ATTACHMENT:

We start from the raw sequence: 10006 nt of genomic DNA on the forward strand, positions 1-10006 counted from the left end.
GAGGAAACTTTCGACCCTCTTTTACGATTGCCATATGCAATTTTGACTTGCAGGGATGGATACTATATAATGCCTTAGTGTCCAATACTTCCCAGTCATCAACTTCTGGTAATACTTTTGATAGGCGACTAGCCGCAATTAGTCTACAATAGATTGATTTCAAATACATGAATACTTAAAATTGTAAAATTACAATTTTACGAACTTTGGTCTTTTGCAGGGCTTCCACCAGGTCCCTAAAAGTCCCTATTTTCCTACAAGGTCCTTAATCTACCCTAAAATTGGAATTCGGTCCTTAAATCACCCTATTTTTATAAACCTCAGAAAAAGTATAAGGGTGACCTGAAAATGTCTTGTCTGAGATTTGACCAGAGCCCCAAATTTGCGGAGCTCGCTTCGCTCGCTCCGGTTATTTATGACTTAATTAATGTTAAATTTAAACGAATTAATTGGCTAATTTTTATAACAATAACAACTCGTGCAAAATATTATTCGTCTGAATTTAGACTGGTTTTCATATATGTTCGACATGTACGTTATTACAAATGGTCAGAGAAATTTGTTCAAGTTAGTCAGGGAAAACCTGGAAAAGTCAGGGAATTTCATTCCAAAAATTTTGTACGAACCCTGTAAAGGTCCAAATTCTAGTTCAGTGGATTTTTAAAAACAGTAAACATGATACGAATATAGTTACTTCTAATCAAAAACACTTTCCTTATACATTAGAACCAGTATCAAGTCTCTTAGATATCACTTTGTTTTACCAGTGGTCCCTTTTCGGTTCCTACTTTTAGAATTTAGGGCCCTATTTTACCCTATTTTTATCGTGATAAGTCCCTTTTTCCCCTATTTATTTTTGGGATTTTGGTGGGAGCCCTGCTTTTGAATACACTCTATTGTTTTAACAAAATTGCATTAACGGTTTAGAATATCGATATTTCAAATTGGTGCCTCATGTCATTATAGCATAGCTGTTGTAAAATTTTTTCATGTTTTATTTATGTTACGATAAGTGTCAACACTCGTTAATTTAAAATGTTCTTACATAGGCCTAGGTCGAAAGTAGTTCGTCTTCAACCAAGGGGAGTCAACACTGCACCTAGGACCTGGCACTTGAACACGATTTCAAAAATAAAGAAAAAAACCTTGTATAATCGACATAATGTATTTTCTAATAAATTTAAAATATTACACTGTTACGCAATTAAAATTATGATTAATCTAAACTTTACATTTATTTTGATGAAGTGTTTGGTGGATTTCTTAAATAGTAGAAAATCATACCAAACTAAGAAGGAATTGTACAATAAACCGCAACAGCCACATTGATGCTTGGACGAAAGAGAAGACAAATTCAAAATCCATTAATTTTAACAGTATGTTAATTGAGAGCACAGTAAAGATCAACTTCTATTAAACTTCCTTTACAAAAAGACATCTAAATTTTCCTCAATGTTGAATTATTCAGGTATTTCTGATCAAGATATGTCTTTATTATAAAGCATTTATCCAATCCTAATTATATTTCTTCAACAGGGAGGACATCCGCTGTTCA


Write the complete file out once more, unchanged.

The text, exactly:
We start from the raw sequence: 10006 nt of genomic DNA on the forward strand, positions 1-10006 counted from the left end.
GAGGAAACTTTCGACCCTCTTTTACGATTGCCATATGCAATTTTGACTTGCAGGGATGGATACTATATAATGCCTTAGTGTCCAATACTTCCCAGTCATCAACTTCTGGTAATACTTTTGATAGGCGACTAGCCGCAATTAGTCTACAATAGATTGATTTCAAATACATGAATACTTAAAATTGTAAAATTACAATTTTACGAACTTTGGTCTTTTGCAGGGCTTCCACCAGGTCCCTAAAAGTCCCTATTTTCCTACAAGGTCCTTAATCTACCCTAAAATTGGAATTCGGTCCTTAAATCACCCTATTTTTATAAACCTCAGAAAAAGTATAAGGGTGACCTGAAAATGTCTTGTCTGAGATTTGACCAGAGCCCCAAATTTGCGGAGCTCGCTTCGCTCGCTCCGGTTATTTATGACTTAATTAATGTTAAATTTAAACGAATTAATTGGCTAATTTTTATAACAATAACAACTCGTGCAAAATATTATTCGTCTGAATTTAGACTGGTTTTCATATATGTTCGACATGTACGTTATTACAAATGGTCAGAGAAATTTGTTCAAGTTAGTCAGGGAAAACCTGGAAAAGTCAGGGAATTTCATTCCAAAAATTTTGTACGAACCCTGTAAAGGTCCAAATTCTAGTTCAGTGGATTTTTAAAAACAGTAAACATGATACGAATATAGTTACTTCTAATCAAAAACACTTTCCTTATACATTAGAACCAGTATCAAGTCTCTTAGATATCACTTTGTTTTACCAGTGGTCCCTTTTCGGTTCCTACTTTTAGAATTTAGGGCCCTATTTTACCCTATTTTTATCGTGATAAGTCCCTTTTTCCCCTATTTATTTTTGGGATTTTGGTGGGAGCCCTGCTTTTGAATACACTCTATTGTTTTAACAAAATTGCATTAACGGTTTAGAATATCGATATTTCAAATTGGTGCCTCATGTCATTATAGCATAGCTGTTGTAAAATTTTTTCATGTTTTATTTATGTTACGATAAGTGTCAACACTCGTTAATTTAAAATGTTCTTACATAGGCCTAGGTCGAAAGTAGTTCGTCTTCAACCAAGGGGAGTCAACACTGCACCTAGGACCTGGCACTTGAACACGATTTCAAAAATAAAGAAAAAAACCTTGTATAATCGACATAATGTATTTTCTAATAAATTTAAAATATTACACTGTTACGCAATTAAAATTATGATTAATCTAAACTTTACATTTATTTTGATGAAGTGTTTGGTGGATTTCTTAAATAGTAGAAAATCATACCAAACTAAGAAGGAATTGTACAATAAACCGCAACAGCCACATTGATGCTTGGACGAAAGAGAAGACAAATTCAAAATCCATTAATTTTAACAGTATGTTAATTGAGAGCACAGTAAAGATCAACTTCTATTAAACTTCCTTTACAAAAAGACATCTAAATTTTCCTCAATGTTGAATTATTCAGGTATTTCTGATCAAGATATGTCTTTATTATAAAGCATTTATCCAATCCTAATTATATTTCTTCAACAGGGAGGACATCCGCTGTTCA